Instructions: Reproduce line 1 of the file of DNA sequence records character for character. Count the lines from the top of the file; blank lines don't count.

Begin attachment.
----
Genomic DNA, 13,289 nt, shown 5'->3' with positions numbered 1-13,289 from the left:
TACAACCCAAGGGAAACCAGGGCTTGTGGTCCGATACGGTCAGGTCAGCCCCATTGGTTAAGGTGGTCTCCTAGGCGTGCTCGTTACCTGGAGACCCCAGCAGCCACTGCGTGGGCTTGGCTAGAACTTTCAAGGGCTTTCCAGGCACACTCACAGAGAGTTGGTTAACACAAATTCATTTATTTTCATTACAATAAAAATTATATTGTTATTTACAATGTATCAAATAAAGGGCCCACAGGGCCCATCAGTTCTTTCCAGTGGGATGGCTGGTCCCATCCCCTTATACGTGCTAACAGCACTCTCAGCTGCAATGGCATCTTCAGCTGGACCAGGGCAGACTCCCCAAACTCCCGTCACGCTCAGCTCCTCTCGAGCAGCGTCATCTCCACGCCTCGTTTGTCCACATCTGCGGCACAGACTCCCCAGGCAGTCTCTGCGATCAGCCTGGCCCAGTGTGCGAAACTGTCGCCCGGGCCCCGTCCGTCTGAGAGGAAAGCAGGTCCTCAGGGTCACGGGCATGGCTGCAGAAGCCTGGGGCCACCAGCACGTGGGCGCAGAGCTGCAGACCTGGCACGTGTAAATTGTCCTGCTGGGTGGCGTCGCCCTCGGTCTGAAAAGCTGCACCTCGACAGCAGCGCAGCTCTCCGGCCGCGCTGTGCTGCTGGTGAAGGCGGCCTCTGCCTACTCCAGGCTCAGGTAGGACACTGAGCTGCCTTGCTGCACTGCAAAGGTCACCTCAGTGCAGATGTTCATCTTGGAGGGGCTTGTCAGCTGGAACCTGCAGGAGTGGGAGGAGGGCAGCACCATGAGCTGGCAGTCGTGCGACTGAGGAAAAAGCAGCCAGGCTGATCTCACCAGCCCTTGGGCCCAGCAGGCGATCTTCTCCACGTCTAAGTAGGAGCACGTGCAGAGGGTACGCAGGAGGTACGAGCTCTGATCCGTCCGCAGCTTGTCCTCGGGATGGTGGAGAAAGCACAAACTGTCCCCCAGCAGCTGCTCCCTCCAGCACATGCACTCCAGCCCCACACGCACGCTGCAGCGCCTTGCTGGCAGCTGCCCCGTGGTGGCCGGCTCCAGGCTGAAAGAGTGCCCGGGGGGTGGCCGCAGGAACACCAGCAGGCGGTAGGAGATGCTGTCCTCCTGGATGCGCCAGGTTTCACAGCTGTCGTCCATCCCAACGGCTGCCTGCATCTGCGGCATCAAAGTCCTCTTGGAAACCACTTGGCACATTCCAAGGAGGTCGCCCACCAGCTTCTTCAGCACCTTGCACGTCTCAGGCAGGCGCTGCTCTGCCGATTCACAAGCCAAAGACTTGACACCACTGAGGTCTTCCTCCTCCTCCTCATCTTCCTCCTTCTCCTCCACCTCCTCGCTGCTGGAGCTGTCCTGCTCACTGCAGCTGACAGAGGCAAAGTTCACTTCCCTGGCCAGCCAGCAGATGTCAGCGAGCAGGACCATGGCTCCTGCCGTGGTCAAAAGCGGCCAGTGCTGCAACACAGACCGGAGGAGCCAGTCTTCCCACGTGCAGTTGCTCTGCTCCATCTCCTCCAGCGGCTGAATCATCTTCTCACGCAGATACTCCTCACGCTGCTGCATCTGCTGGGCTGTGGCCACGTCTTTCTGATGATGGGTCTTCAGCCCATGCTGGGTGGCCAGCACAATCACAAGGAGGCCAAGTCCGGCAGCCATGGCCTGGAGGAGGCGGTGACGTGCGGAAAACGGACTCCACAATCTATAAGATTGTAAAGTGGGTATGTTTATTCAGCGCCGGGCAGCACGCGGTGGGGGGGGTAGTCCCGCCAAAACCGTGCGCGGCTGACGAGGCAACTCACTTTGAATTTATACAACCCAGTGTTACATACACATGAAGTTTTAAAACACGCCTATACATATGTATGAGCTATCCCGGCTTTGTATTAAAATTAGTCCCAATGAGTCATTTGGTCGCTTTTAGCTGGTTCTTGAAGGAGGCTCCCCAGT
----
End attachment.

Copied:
Genomic DNA, 13,289 nt, shown 5'->3' with positions numbered 1-13,289 from the left: